Job shipping during times of economic downturn can be the target of cost-cutting. It’s a mistake that can be avoided without getting into a financial tangle. Indeed, those who move their jobs abroad can strengthen their job shipping operations to prepare for the time when market demand picks up.
Investing in job shipping can bring about corporate consolidation and value creation, and can help in retaining market share.If a company chooses one’s BPO provider well, it can not only enable it to outlast the recession but also benefit from it.
And it’s this edge that needs to be sharpened rather than adopting quick-fix solutions such as axing the vendor for this can hurt business in the long term. Job shipping should not be considered an impediment that distances a company from its business goal.
Professor Colin Coulson-Thomas, who has written several books on management, says today’s board of directors and top managers invest in gaining the competitive advantage. They look beyond cost-cutting and concentrate on building market share by taking advantage of low prices and interest rates during a recession.
Adopting a strategic approach to job shipping can help the organizations that ship jobs overseas address precisely those challenges that the recession presents – including choosing the right BPO provider.
Those who send jobs abroad need to ask the right questions to arrive at the most appropriate service provider. These include questions about leadership, reputation, flexibility, financials, experience, and integration.
Understandably, there can’t be a single approach to job shipping that fits requirements of most companies during a recession. But there are ways in which job shipping can be best be optimized during recession by outsourcers.
The Hackett Group, in a recent research noted that the gap between the general and administrative (G & A) costs of world-class companies and their industry peers has increased 33 per cent.
World-class companies spend on average $141 million less on G & A. This number is significant, especially considering the outsource-ability of general and administrative functions.
What should hearten outsourcers is that for a mature service provider, setting up a shared services center involves a much shorter cycle than, say, for a high-end outsourcing engagement such as virtual manufacturing.
In addition to G & A costs, conducting an assessment of the ‘low-hanging processes’ that can be outsourced quickly would yield significantly positive results.
In a 2007 study of global shared services, Hackett claims that 65 per cent of firms implementing shared services saved more than 20 per cent on costs, while 27 per cent saved more than 40 per cent on costs.
Multi-sourcing had its advantages when the focus was more on rapid expansion, and leveraging service provider specialization. Adopting a single service provider approach can help outsourcers manage costs better and maximize the benefits from outsourcing.
More specifically, consolidation can help the outsourcer create a centralized service center with better best practice sharing and service levels.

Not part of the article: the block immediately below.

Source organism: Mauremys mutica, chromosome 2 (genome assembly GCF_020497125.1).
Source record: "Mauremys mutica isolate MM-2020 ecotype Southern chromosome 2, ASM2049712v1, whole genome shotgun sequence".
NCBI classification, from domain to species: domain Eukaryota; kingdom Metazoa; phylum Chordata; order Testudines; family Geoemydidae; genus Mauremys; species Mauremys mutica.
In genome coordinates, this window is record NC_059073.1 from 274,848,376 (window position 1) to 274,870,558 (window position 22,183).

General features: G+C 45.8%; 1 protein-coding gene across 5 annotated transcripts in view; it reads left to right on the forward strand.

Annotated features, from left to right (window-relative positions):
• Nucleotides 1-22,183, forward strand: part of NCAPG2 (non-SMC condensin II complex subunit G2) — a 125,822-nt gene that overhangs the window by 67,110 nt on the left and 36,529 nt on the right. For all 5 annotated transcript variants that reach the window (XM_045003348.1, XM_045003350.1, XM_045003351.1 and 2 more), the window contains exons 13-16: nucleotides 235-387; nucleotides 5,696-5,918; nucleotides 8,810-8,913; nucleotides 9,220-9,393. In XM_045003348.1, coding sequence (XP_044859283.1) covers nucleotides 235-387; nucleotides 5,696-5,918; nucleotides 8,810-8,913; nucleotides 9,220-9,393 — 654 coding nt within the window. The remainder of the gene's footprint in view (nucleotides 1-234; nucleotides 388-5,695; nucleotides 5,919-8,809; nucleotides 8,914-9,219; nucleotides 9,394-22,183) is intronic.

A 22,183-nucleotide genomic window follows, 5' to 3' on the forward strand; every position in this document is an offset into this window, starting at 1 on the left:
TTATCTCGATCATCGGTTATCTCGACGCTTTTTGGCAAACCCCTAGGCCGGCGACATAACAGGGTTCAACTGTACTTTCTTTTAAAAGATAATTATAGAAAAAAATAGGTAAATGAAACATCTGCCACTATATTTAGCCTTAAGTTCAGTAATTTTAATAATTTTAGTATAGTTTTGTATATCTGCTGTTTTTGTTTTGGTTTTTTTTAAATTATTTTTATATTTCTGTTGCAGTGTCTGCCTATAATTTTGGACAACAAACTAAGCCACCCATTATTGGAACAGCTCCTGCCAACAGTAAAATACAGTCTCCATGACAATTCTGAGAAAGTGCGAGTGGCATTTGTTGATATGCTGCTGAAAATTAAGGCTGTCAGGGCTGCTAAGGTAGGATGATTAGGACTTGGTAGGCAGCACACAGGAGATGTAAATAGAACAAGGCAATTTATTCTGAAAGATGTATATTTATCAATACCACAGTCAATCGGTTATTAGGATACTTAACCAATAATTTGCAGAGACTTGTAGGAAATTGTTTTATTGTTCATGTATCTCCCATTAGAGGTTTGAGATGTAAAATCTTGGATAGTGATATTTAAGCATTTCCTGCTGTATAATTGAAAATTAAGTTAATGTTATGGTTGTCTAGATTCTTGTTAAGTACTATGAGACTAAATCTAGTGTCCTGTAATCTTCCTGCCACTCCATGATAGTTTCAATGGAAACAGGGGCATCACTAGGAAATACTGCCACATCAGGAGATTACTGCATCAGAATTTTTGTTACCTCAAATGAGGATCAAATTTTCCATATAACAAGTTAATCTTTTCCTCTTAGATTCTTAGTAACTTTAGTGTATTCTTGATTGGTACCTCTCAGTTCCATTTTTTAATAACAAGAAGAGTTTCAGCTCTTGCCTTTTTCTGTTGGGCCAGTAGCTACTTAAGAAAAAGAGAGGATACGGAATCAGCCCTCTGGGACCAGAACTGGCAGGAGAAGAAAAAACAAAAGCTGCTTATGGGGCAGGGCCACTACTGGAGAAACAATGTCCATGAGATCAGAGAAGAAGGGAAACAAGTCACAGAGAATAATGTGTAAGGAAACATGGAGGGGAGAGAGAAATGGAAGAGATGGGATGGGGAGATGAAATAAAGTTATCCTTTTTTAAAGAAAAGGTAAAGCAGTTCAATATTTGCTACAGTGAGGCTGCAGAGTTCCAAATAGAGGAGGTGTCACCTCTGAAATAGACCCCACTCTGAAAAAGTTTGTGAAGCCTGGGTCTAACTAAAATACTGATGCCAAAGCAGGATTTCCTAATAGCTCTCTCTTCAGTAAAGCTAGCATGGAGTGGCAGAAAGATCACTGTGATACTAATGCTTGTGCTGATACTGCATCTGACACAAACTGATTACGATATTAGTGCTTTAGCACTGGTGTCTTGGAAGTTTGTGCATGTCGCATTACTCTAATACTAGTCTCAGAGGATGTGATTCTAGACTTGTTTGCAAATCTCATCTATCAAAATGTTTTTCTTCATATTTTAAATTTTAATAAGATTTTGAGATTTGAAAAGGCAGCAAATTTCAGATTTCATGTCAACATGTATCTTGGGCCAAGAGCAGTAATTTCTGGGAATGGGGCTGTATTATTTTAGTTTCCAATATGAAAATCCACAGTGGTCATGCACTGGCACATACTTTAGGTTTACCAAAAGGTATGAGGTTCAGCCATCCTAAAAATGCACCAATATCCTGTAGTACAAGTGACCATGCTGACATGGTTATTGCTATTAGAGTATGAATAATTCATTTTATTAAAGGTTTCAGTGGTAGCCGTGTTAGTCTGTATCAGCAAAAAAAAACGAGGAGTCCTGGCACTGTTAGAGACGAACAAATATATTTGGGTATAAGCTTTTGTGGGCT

It can cut service provider management costs substantially, involve senior leadership of the service provider at key stages, and help create a roadmap for outsourcing more high-end processes over time.
And, most importantly, lay the foundation for a deep-rooted partnership with the service provider that is imperative to tap the true potential of outsourcing.
Organizations should not make saving cost as the sole objective during an economic downturn.
This will result in giving out work sent by Western clients that comes out cheap. Instead, a blueprint regarding the strategic relationship between a client and a service provider should be drawn up. Those organizations that mix present concerns with future objectives wisely will better sustain the benefits of job shipping.
For instance, Mahindra Satyam BPO started dealing with a leading Europe-based pharma major in 2004 with 40 full-time employees and one process.
But with a strategic intent to scale up the relationship, the engagement today serves the customer across 100 global locations, five different languages and multiple processes.
By being future-focused while deciding on the service provider also means factoring in the service provider’s experience in handling processes from the most basic, cost-focused processes to the high-end, transformational ones.
While certain processes and functions are obvious choices in terms of the benefits to be gained from shipping them (general and administrative functions, for instance), there are several other functions that offer tremendous shipping ability.
The way the BPO industry has grown is a perfect example of this. While BPO started off as being a low-end, inbound/outbound calling service, it has now grown in maturity to offer services that are core to the customer organization.
Who would have thought that one day BPOs will be creating geospatial maps from virtual locations? Who would have thought that BPOs will one day design artworks of medicine packs miles away from the location where they will be manufactured? This has been made possible due to the proactive approach of job shipping companies to explore how deep BPO can penetrate within the organization to cut costs and add value. This approach is more valuable today than ever before.
Analytically evaluating each process from the standpoint of job shipping them could lead to significant cost benefits that the organization had never foreseen.
Job shipping should be perceived as an opportunity for global organizations – no matter what their size.